No Default Passwords

One of the big problems with IoT devices is default passwords – here’s the list coded into the malware that attacked Brian Krebs. But without a default password, you have to make each device unique and then give the randomly-generated password to the user, perhaps by putting it on a sticky label. Again, my IoT vision post suggests a better solution. If the device’s public key and a password are in an RFID tag on it, and you just swipe that over your hub, the hub can find and connect securely to the device over SSL, and then authenticate itself to the device (using the password) as the user’s real hub, with zero configuration on the part of the user. And all of this works without the need for any UI or printed label which needs to be localized. Better usability, better security, better for the internet.

6 thoughts on “No Default Passwords

  1. A good solution for people who care about security, but the majority want it to “just work”. They’ll lose their RFID cards and then what?

    The random password on a sticker protects against random attacks (e.g. malware) while also being reasonably convenient for the user.

    • The RFID tag is in a sticker attached to the device – nothing to lose. It’s like the password sticker but contains a public key for immediate secure channel establishment and a password for 2-way auth. It’s strictly better than the password-on-sticker approach.

  2. You’re adding BOM cost and provisioning.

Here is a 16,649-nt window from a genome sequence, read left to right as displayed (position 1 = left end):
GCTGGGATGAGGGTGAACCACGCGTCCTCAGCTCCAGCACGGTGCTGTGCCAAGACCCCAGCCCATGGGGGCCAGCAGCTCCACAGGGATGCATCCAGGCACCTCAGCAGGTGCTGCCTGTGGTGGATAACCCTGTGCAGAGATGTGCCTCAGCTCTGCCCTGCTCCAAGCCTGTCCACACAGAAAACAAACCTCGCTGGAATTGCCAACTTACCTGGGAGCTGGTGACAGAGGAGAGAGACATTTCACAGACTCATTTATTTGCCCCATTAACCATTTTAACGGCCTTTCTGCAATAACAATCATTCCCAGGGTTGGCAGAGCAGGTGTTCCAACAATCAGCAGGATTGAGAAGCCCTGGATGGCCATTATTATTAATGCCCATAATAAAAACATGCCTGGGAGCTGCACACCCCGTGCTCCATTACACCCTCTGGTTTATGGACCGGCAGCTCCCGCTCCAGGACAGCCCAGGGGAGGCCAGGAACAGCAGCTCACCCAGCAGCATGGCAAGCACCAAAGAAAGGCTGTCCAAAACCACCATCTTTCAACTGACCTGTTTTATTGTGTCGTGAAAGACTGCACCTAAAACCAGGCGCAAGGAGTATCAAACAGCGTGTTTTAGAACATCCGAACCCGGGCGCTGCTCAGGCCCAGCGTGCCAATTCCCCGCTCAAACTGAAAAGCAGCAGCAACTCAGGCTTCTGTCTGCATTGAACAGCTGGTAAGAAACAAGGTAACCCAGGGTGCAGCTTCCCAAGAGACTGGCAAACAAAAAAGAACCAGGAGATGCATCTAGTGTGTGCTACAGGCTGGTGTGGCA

Also not sure how your SSL setup works. Where/when is the certificate created? by which authority?

    • You don’t need an external certificate authority – the cert can be self-signed. As long as the hub knows what public key its expecting, that’s fine. So there’s no extra provisioning cost beyond a few CPU cycles in the factory.

      I agree adding an RFID tag adds BOM cost, but it must only be a few cents, and you save money elsewhere on e.g. l10n, and building a custom UI for the device. (See the whole vision doc.)

  3. Also, about “the hub can find and connect securely to the device over SSL”. One of the challenges with IoT devices is to pair them with the local wifi network in the first place. If you don’t address that you don’t have much.

    • Well, not all IoT devices use wifi – some use e.g. Zwave or Zigbee. Surely they have better solutions for this problem? And if it is wifi, there’s that one-button WPS thing. WPS also has an RFID mode as well as a wifi mode, so perhaps the RFID channel when you swipe could be two-way. You’d have to put batteries in the device first, but that’s not a major user hurdle.